The problem is the other solutions are just not quite there yet for me. I really tried, but I'm probably just too accustomed to Notion and its features.
One of the described issues in that post with Notion was the performance - or the lack of it. I feel like in the last few days the team behind Notion did some backend improvements (also a database upgrade). It definitely feels snappier now. Searching is faster, databases load quicker and you can actually use templates now without waiting forever for them to be set up in the page you're trying to create.
But this post is not really about this, so let's not get into too much detail and focus on our topic.
In the settings of Notion there is an Export all workspace content button. And for backup purposes I did those regularly, but depending on the size of your workspace it can take a while, plus it's a pretty manual process that you have to constantly remind yourself about.
And I'm the type of guy that tries to automate everything away so I can focus on the important things in my life (plus it's fun to do for an engineer, let's be honest).
For this reason I have written a small open source command line application in Go that can do just that: back up your Notion workspace or just specific parts of it - automatically. And thanks to Go it's platform independent, so you can even run it on macOS or Windows (there are in the repository, if you don't want to build it yourself).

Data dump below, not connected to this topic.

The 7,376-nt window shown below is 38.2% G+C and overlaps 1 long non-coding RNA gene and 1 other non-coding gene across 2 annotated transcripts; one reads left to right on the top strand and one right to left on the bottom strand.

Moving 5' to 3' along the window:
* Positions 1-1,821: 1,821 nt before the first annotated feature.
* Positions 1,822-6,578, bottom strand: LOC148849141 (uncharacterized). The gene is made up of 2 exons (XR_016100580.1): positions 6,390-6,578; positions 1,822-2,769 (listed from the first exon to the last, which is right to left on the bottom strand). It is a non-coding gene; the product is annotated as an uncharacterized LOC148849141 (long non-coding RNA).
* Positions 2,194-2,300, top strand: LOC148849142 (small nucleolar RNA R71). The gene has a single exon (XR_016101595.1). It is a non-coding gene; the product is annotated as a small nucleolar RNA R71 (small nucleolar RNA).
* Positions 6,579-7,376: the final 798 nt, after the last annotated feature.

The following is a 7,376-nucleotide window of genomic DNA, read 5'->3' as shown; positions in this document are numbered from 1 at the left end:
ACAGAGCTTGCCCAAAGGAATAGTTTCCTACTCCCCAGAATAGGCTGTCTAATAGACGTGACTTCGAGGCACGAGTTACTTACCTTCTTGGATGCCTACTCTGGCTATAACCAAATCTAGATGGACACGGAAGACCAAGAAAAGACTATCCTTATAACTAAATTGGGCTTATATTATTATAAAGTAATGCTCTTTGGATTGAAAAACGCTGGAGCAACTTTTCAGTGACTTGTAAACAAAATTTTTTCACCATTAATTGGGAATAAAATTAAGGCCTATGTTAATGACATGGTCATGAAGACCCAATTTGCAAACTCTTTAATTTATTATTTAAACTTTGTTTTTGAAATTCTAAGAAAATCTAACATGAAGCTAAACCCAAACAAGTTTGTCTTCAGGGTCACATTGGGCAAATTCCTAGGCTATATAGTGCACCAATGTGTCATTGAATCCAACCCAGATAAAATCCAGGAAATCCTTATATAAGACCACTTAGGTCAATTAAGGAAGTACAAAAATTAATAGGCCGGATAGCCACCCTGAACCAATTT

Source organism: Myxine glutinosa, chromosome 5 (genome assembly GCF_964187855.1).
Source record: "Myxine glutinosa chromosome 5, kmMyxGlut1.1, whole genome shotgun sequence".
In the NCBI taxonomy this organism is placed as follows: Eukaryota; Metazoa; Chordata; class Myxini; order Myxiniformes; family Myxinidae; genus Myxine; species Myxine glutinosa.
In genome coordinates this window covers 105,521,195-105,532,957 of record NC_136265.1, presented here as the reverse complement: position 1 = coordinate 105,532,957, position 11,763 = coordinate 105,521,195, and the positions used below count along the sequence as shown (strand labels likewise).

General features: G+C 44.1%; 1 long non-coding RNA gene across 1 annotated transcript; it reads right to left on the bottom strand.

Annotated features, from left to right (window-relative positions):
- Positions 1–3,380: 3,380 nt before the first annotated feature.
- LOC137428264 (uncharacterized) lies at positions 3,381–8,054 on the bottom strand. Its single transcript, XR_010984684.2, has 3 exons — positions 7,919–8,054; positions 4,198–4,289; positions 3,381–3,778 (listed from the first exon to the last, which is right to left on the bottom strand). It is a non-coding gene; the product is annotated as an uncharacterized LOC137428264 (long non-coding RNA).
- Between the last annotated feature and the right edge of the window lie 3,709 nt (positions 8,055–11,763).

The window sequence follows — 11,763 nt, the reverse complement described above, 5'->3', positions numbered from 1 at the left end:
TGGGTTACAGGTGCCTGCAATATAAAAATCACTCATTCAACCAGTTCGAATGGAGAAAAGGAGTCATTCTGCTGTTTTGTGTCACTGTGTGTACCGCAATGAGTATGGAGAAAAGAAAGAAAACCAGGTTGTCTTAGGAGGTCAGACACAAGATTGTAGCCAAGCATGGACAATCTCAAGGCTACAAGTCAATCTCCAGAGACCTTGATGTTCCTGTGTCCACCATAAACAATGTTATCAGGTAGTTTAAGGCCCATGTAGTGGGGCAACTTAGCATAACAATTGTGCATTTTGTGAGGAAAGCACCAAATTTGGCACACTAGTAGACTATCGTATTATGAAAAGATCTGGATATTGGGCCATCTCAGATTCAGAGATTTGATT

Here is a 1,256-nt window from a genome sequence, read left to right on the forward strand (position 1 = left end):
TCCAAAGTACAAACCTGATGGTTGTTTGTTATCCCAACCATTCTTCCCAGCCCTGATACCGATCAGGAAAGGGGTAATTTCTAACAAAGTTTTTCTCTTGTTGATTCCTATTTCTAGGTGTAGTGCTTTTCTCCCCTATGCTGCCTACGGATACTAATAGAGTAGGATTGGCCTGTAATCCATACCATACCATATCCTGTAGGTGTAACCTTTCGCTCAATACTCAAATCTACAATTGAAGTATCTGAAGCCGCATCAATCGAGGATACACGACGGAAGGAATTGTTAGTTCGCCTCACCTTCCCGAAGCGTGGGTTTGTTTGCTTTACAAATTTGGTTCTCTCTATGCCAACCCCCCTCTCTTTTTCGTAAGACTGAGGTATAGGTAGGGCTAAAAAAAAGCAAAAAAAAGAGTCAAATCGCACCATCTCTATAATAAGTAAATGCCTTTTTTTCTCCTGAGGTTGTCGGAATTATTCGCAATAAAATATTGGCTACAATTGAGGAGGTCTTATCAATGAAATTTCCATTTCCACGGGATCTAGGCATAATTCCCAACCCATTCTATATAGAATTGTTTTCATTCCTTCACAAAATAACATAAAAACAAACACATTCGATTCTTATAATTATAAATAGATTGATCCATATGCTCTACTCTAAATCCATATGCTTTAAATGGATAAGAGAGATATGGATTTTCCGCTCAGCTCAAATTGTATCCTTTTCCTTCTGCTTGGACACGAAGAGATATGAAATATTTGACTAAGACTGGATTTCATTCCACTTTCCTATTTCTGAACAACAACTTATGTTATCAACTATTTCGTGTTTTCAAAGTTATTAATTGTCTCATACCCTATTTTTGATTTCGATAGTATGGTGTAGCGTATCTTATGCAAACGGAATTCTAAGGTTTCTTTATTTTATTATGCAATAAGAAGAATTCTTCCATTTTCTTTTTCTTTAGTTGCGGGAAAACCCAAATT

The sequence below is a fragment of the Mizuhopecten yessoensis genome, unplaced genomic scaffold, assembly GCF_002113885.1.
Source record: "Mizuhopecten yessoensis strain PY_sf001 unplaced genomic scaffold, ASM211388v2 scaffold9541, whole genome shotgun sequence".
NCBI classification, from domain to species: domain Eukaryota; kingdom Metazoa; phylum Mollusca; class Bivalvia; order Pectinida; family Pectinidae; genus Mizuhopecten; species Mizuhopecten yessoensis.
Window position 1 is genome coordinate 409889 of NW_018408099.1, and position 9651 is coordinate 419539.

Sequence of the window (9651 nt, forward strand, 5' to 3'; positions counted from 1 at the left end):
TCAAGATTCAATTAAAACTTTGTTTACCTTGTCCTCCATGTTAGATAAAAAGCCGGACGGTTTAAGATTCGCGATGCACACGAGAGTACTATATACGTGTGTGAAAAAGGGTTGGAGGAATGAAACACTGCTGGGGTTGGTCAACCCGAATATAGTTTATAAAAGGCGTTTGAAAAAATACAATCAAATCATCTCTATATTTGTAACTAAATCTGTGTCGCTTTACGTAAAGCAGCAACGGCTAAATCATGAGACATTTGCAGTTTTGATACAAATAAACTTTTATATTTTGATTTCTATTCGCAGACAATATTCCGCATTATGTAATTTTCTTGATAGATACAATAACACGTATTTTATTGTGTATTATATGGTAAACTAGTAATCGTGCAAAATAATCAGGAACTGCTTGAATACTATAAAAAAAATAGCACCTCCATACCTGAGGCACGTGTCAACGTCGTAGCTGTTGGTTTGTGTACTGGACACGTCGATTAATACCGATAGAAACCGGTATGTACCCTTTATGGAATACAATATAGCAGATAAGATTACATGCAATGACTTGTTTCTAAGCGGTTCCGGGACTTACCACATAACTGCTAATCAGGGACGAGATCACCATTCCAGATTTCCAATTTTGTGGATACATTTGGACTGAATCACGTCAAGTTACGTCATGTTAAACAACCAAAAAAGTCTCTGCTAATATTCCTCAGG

You can find it on Github at
The easiest way to run is by downloading a pre-built binary, but since it's open source you can of course build it yourself.
Then you have to set at least 2 environment variables and you're good to go.
This is the Notion page ID you want to set up for the automatic backup
On every page you can hit those 3 dots in the corner and click Copy link
Alternatively, these 3 dots are also in the sidebar for every page if you hover with your mouse over them
The page ID can look something like this
You can either set this env variable to the whole URL or just the ID part at the end after the last.
On Linux based systems you can put them into your .*rc files (, , ...), so they are always available.
After that,your .*rc file and you're already set up.
On Windows (in cmd.exe or PowerShell), you can use the commandto permanently set environment variables.
After that, you need to close that cmd.exe or PowerShell window and open another one for these changes to take effect.
There are 2 other environment variables you can set for this application, but they have their defaults and don't need to be necessarily set (check the Github repository if you want to set them anyway).
Now you can execute the binary application by callingor (assuming you have already 'd into that folder).
That's pretty much it. Once the application has finished downloading your backup (it's gonna be a .zip file) you can do whatever you want with it, e.g. integrate it into your backup solution and forget about it.
You could also automatically unzip it after every export so your backup solution can deduplicate the files better. There are endless possibilities. The important thing is just to have a backup in case something happens.
I keep it pretty simple.
I have set up a cron job for once per week that does a backup of my workspace and then pushes the file into my encrypted Google Drive folder with (great tool if you're not familiar yet). The contents of my encrypted Google Drive folder are also replicated into other backup systems, but that's irrelevant for this post.
I hope you found this blog post and the tool useful. If there's only one thing to learn from this post, it's to always have backups for the worst case scenario.